How to Share Files with your Supplier?

Jared Haw
Jared Haw
14 October, 2022 | 5 min for reading
How to Share Files with your Supplier?

As the global supply chain complexities grow, so do the risks associated with manufacturing. Manufacturing companies, their contract manufacturers, and their suppliers have all been negatively affected by the economic downturn.

We have always known having alternative suppliers was important to limit our exposure to a single supplier shutting down. Unfortunately, not many manufacturing companies had alternative suppliers. If they did, it was just a contact in their phone in case the apocalypse came. But once that day came, their alternative supplier was not properly prepped to quickly take over production or to support a transition period.

The main problem is that the alternative contract manufacturer (CM) or supplier was not prepped because they did not have the product data in order to proceed quickly. This post will go over the traditional way of handing over files to your CM vs how sharing files with your CM should be done. 

Traditional Way of Sharing Files

Traditionally speaking the first and only time you share product data with your CM would be during the request for quotation (RFQ) step. Usually, that was done as a data dump. Meaning you organize all of your data into folders, zip it up, and send it to your CM via Google Drive, Dropbox, or by whatever means.

Here are some of the folders and the information included.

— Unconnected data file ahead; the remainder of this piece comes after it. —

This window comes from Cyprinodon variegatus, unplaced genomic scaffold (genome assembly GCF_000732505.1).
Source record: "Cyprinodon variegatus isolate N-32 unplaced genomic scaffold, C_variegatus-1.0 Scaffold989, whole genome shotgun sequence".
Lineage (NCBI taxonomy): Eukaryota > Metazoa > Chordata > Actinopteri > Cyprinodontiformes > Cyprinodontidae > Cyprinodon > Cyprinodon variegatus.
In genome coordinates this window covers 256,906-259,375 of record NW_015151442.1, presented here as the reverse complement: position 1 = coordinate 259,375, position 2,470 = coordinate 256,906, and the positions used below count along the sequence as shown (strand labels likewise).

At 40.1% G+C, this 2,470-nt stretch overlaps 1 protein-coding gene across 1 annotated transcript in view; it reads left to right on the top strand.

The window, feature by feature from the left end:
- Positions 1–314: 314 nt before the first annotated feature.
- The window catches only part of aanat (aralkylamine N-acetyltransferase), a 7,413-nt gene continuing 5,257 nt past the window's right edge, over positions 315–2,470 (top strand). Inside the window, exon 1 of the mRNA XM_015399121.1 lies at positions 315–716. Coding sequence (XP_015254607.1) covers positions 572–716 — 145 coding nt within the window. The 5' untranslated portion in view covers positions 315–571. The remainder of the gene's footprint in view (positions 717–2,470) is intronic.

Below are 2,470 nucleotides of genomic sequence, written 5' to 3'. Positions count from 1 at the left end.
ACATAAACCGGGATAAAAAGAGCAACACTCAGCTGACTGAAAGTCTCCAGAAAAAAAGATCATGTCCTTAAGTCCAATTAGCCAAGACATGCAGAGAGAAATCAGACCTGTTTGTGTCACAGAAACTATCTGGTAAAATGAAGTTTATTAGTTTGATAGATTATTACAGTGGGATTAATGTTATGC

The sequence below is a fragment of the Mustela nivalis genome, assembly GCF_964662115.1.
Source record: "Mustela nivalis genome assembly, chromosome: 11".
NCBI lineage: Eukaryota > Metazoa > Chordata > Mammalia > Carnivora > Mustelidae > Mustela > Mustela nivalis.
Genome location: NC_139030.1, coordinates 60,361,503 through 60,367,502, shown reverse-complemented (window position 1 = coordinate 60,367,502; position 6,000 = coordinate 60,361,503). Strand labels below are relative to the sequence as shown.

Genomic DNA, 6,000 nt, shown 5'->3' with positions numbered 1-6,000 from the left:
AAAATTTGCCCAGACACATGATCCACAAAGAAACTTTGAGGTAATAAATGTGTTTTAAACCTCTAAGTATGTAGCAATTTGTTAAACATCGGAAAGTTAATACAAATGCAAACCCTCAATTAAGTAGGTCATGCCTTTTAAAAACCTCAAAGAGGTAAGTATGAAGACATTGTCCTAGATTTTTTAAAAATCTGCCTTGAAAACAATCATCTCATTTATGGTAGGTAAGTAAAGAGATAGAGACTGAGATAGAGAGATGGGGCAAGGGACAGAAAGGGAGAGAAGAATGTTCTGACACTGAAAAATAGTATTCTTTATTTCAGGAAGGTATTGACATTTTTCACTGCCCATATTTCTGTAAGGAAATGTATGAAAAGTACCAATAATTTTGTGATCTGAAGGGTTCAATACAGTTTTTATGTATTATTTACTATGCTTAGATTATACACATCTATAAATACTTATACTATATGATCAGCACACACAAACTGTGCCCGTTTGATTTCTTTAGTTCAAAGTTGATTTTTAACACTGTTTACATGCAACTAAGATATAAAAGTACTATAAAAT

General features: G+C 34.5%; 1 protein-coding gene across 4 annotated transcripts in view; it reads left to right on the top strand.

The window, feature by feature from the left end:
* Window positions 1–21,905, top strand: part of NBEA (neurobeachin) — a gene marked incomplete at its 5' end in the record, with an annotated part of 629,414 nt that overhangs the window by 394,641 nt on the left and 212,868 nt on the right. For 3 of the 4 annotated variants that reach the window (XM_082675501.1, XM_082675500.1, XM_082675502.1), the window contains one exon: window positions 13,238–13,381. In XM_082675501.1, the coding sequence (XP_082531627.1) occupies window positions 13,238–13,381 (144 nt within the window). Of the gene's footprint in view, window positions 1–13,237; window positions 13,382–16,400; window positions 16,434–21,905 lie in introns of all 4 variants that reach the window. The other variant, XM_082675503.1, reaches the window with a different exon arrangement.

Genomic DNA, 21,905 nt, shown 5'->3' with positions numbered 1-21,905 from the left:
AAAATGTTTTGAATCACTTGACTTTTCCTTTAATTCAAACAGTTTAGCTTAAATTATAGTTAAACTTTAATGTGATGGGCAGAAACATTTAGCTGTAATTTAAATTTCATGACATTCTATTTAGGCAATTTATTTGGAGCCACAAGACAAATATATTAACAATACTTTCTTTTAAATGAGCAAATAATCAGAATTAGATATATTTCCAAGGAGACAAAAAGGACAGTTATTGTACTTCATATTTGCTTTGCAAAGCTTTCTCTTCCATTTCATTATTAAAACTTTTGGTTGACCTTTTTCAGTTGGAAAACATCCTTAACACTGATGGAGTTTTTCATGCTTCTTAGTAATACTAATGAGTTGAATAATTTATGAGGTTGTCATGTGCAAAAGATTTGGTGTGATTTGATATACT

Artwork Files

Whether it’s marketing material, your logo, or a sticker from a certification agency, the artwork is important. It is important to share the Ai or PDF file of the location and of the content related to the sticker. 

BOM

Your bill of materials (BOM) holds the manufacturing knowledge of your product. The BOM is also the tool your CM will reference most frequently. Everything should be reflected in the BOM. Unfortunately, the BOM is usually not treated with the respect it deserves. Failing to manage your BOM correctly is the first step of poorly sharing data with your CM and keeping everyone on the same page (or BOM). 

CAD Files

Sending CAD files to your CM also needs to be taken seriously. Similar to BOMs, sharing and naming CAD files are usually not done correctly. It’s common for manufacturing companies to create a folder called CAD files and send it to the CM. Manufacturing companies will also name these CAD files in a few ways, such as:

  • Revised Date_Part Number_Part Name.STEP (20221014_SH6532_Controlbox.STEP)
  • Part Number.STEP (SH6532.STEP)

There are also a few more varieties but these are the most common. While these are common and can help the CM during the original RFQ, it is not sustainable going forward. Parts change, parts are added, specifications change and by the time you want your alternative supplier to re-quote or start tooling, the data they were working with might be outdated. 

Quality & Assembly

Detailed files on how to check the quality and how to assemble the product are important. There needs to be standard operating procedures (SOPs) and standard inspection procedures on how to check the quality and how to assemble the product. 

Traditional Way – Traceability and Accountability Problems